For most of us, deciding whether or not to work as well as write is a choice we don’t have the luxury of making. But the assumption is that, if money were no object – if we suddenly became independently wealthy, or became hugely rich (or at least self-sufficient) off the proceeds of the Next Big Thing – that we’d quit our day jobs immediately and devote our lives to writing.
I used to think so too. But recently I’ve begun to wonder how I’d go as a full-time writer. At the moment the discussion is purely academic (I have bills to pay like everyone else) but maybe in the future…and I’m not sure it’d be as rosy as I sometimes think.
I don’t just have a job outside my writing, I have a career, and one that I’m generally very happy with. I’ve bounced around a bit between journalism, communications, international relations and strategic analysis, but in everything I’ve done I’ve learned a huge amount and I know it’s influenced the way I write. I enjoy the interactions with my colleagues and the new experiences and challenges that you can only get by pushing yourself out into the world. My workplaces have also funded professional development opportunities for me over the years that I could only dream about as a sole-trader who has to write for a living. I’ve also had the chance to visit countries, meet people and do things I would never have dared to on my own. New experiences are grist to the writer’s mill, and I’m not sure I could give that up even if I was financially able to.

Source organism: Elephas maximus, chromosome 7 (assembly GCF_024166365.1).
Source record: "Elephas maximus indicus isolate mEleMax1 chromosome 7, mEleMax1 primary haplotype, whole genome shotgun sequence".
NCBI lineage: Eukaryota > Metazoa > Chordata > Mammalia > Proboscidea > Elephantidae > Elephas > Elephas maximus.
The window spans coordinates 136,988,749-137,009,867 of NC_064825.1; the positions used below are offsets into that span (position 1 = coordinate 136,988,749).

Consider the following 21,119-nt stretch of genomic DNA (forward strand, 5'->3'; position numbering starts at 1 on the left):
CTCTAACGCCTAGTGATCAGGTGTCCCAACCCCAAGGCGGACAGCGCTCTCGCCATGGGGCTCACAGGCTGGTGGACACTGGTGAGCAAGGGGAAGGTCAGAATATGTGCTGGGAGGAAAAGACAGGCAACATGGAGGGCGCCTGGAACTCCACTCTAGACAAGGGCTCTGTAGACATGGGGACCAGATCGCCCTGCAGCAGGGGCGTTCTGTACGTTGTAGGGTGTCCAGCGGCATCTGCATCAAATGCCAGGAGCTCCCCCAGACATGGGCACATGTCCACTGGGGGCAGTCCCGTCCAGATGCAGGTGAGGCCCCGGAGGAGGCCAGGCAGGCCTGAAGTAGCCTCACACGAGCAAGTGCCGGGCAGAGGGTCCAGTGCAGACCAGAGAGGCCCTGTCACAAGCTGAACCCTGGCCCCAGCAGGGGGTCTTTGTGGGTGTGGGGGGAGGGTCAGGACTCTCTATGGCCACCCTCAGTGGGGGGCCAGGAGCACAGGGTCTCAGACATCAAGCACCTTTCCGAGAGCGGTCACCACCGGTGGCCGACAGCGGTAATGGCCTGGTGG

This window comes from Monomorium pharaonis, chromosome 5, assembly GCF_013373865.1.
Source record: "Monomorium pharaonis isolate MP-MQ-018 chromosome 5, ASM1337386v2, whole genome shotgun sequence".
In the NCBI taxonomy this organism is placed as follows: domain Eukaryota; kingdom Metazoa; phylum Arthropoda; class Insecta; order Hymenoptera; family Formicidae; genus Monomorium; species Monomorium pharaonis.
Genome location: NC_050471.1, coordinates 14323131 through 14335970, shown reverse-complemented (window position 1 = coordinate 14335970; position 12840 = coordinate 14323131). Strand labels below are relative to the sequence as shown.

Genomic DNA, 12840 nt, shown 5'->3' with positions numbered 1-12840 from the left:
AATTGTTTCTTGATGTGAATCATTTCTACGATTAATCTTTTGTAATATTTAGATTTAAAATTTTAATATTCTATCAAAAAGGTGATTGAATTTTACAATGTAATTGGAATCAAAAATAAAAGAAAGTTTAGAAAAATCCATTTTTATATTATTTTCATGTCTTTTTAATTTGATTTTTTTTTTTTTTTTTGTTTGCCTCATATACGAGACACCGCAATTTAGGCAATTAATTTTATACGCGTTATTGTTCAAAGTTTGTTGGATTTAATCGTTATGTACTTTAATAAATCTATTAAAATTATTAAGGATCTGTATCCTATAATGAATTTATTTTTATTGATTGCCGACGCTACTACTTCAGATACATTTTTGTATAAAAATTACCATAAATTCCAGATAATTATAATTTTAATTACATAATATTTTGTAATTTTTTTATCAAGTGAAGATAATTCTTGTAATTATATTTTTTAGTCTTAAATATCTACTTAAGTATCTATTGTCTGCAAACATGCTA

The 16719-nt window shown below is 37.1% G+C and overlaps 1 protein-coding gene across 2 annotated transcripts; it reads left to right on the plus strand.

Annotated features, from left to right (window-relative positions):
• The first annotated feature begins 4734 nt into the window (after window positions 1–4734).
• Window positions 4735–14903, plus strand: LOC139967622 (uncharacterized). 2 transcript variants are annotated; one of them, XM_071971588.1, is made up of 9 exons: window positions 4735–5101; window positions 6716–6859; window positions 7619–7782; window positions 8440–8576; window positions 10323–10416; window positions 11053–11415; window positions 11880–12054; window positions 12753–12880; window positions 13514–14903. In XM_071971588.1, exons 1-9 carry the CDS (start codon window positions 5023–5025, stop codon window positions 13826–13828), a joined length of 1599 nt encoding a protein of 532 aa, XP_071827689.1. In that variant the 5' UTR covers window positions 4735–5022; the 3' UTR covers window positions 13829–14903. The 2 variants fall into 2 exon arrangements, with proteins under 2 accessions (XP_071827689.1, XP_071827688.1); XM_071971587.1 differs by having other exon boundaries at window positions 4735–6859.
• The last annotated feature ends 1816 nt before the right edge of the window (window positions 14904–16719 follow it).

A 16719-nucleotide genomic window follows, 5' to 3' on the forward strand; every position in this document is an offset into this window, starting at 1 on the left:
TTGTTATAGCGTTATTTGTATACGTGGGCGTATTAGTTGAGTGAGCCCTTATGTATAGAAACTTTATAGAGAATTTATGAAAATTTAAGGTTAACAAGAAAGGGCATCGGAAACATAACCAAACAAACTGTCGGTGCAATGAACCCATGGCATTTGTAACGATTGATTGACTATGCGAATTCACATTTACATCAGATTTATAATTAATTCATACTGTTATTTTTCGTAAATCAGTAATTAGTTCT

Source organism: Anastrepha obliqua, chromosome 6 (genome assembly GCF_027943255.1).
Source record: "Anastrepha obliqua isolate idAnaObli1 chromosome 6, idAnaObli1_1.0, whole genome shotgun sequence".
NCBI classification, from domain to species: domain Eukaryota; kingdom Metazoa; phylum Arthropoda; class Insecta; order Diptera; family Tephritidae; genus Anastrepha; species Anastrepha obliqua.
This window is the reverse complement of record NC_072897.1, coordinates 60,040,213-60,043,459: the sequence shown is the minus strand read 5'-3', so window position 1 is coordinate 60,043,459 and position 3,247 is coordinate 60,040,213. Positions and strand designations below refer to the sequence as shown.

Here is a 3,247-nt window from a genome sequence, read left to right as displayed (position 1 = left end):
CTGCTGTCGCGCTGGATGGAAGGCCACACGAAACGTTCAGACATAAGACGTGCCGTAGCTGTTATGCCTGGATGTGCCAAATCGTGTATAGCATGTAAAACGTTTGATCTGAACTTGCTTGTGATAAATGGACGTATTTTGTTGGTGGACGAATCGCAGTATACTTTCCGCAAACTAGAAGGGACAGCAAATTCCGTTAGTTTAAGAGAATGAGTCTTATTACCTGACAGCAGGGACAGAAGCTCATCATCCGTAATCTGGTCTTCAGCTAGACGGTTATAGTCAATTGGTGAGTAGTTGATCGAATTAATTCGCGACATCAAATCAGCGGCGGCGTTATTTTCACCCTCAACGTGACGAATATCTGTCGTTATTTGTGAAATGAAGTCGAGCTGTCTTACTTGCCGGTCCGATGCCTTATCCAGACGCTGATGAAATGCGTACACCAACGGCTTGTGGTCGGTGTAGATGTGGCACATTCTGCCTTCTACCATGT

The other side is time management. It’s easy to think that I’d be so much more productive if I could write full time, but I know myself well enough to realise that this probably isn’t true. The old adage about how if you want something done you should ask a busy person to do it certainly applies to me. When I have limited time, I know I need to make the most of the hours I can snatch here and there; when I’ve got long uninterrupted periods, it’s so easy to while them away. I wrote the first draft of Greythorne by getting up early and plugging away at the computer for an hour each morning before work; I’m so not a morning person, so this was a real struggle, but after about two weeks I realised that I was actually really enjoying it. It helped that it was summer, so it was light early and relatively warm (there’s no way I could do that in the winter!), but it also felt really good to have achieved something productive before I’d even left the house.
I don’t know if I’ll ever sell enough books to have to seriously confront the question of whether or not to work but, if I do, I wonder if the answer will be quite as straightforward as I always thought it would be. Nonetheless, it’d be a good problem to have.